As if to demonstrate Islamic seriousness about pursuing peace, Prince Ghazi introduced many Muslim scholars in the audience, who came from Algeria, Egypt, Morocco, Bosnia, Kosovo, Indonesia, Nigeria, Iran, Pakistan, Yemen, Afghanistan and numerous other countries. He referred to them as brilliant scholars, as heroes, as seekers of peace.
He also cited Ingrid Mattson, a professor at Hartford Seminary and the first female president of the Islamic Society of North America, as “a modern role model for the entire Islamic world.”
Prince Ghazi said that Muslim leaders reached out to the Christian world because of its size and influence, but that other religions are welcome to join the dialogue. Several Jewish leaders are observing the conference at Yale, and Rabbi Douglas Krantz of Congregation B’nai Yisrael of Armonk is expected to take part in a closing panel tomorrow.
“These are people who have differences – and they’re talking,” Krantz said yesterday. “That is significant. And everyone is not necessarily agreeing on everything.”
The participants, Krantz said, were showing great civility and respect for one another.
“We all had lunch together today and nobody used their knives – except to eat a meal,” he said, smiling. “These are not trivial matters.”
Toward the end of the day, the Palestinian chief justice, Shaykh Tayseer Rajab Al-Tamimi, made one of the day’s few overtly political statements when he accused Israeli rabbis of giving religious approval to violence against Palestinians. He called Jerusalem the “scene of the most horrible genocide and ethnic cleansing.”
He criticized those who use religion to “achieve their own interests, political interests or expansionist interests.”
No one in the audience commented on Al-Tamimi’s statement.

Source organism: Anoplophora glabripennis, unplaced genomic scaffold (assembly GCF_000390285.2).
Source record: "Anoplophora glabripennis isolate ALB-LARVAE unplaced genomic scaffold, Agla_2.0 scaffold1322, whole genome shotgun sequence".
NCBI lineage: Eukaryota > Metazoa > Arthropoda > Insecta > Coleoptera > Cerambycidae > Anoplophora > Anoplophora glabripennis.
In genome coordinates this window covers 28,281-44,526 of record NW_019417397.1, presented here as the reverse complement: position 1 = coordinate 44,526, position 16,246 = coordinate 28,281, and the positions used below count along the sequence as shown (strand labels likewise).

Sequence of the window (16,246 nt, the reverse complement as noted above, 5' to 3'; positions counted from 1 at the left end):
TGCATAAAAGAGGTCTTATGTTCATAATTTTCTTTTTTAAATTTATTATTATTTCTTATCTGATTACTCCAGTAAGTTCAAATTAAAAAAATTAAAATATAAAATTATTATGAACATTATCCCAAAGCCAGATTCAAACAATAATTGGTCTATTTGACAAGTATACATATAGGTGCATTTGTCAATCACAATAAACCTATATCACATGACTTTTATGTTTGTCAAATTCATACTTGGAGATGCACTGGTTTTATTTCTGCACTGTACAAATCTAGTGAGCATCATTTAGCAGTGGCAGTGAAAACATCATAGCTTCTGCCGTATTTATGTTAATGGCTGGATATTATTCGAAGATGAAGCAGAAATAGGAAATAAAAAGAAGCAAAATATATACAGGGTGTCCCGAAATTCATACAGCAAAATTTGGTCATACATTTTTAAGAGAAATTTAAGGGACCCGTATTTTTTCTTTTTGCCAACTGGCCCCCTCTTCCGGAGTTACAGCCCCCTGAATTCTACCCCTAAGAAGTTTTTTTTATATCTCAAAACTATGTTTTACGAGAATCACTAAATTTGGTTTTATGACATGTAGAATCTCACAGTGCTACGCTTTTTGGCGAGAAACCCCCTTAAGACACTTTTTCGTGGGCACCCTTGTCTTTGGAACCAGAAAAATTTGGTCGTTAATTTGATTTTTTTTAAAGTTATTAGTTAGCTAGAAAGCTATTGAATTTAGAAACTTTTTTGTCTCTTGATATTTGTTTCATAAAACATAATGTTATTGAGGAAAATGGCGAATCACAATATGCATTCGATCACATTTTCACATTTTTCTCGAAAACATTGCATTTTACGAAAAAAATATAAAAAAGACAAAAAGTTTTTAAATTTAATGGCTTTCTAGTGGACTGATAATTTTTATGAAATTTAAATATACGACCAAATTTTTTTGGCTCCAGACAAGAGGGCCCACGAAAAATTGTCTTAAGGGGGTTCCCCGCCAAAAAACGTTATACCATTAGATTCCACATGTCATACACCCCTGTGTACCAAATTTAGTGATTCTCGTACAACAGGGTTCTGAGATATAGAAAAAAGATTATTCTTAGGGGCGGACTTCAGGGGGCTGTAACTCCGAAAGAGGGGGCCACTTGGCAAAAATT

Earlier, in the keynote address, the grand mufti of Bosnia, Shaykh Mustafa Ceric´, talked about the pride he takes in the fact that Bosnia Muslims did not seek revenge against Serbs after suffering greatly during the Balkan violence of the 1990s.
The two lessons he’s learned, he said, is that “the law is not in the book, the law is in the heart” and that “tolerance is a sign of strength, intolerance a sign of weakness.”
Much of the day was spent talking about love – examining God “as love” and exploring what it means to love God and to love one’s neighbor. The discussions got pretty academic, with interpreters struggling to keep English and Arabic speakers on the same trains of thought.
“Love, in Islam, means to follow one of the saints of God, one of the prophets of God,” said Ayatollah Seyyed Mostafa Mohaghegh Damad, a moderate Iranian scholar in Islamic law. “The relationship between man and God is stronger than the relationship between father and son.”
Prince Ghazi drew one of the only hearty laughs of the day from the rather serious crowd when he talked about opening the new dialogue to other faiths, including Buddhism. He mentioned a conversation with the Dalai Lama.
“I would like to say this: He is a lot nicer than you Christians,” the prince said.